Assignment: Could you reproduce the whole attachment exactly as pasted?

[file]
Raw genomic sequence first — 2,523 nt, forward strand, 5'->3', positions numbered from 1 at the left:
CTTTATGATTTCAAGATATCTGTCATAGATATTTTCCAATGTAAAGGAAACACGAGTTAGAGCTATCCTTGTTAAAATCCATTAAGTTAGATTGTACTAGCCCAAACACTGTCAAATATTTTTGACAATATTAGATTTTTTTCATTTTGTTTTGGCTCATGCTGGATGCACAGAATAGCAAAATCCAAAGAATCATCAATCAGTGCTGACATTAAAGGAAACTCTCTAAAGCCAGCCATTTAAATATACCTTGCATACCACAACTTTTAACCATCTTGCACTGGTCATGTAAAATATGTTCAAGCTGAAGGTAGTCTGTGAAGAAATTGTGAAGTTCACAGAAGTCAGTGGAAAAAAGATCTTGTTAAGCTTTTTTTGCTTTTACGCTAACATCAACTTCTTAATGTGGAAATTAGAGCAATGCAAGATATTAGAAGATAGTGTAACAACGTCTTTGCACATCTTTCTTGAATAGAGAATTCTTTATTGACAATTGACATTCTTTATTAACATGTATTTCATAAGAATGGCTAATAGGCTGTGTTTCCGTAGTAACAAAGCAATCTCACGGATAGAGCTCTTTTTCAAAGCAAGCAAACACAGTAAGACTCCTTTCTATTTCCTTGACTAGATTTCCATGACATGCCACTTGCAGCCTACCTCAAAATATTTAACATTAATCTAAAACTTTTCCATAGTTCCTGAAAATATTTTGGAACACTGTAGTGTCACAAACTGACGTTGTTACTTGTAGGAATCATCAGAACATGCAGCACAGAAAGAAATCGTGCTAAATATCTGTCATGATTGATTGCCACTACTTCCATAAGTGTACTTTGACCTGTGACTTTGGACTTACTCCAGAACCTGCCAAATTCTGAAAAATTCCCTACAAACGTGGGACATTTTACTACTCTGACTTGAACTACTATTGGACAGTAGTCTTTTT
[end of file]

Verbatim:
Raw genomic sequence first — 2,523 nt, forward strand, 5'->3', positions numbered from 1 at the left:
CTTTATGATTTCAAGATATCTGTCATAGATATTTTCCAATGTAAAGGAAACACGAGTTAGAGCTATCCTTGTTAAAATCCATTAAGTTAGATTGTACTAGCCCAAACACTGTCAAATATTTTTGACAATATTAGATTTTTTTCATTTTGTTTTGGCTCATGCTGGATGCACAGAATAGCAAAATCCAAAGAATCATCAATCAGTGCTGACATTAAAGGAAACTCTCTAAAGCCAGCCATTTAAATATACCTTGCATACCACAACTTTTAACCATCTTGCACTGGTCATGTAAAATATGTTCAAGCTGAAGGTAGTCTGTGAAGAAATTGTGAAGTTCACAGAAGTCAGTGGAAAAAAGATCTTGTTAAGCTTTTTTTGCTTTTACGCTAACATCAACTTCTTAATGTGGAAATTAGAGCAATGCAAGATATTAGAAGATAGTGTAACAACGTCTTTGCACATCTTTCTTGAATAGAGAATTCTTTATTGACAATTGACATTCTTTATTAACATGTATTTCATAAGAATGGCTAATAGGCTGTGTTTCCGTAGTAACAAAGCAATCTCACGGATAGAGCTCTTTTTCAAAGCAAGCAAACACAGTAAGACTCCTTTCTATTTCCTTGACTAGATTTCCATGACATGCCACTTGCAGCCTACCTCAAAATATTTAACATTAATCTAAAACTTTTCCATAGTTCCTGAAAATATTTTGGAACACTGTAGTGTCACAAACTGACGTTGTTACTTGTAGGAATCATCAGAACATGCAGCACAGAAAGAAATCGTGCTAAATATCTGTCATGATTGATTGCCACTACTTCCATAAGTGTACTTTGACCTGTGACTTTGGACTTACTCCAGAACCTGCCAAATTCTGAAAAATTCCCTACAAACGTGGGACATTTTACTACTCTGACTTGAACTACTATTGGACAGTAGTCTTTTT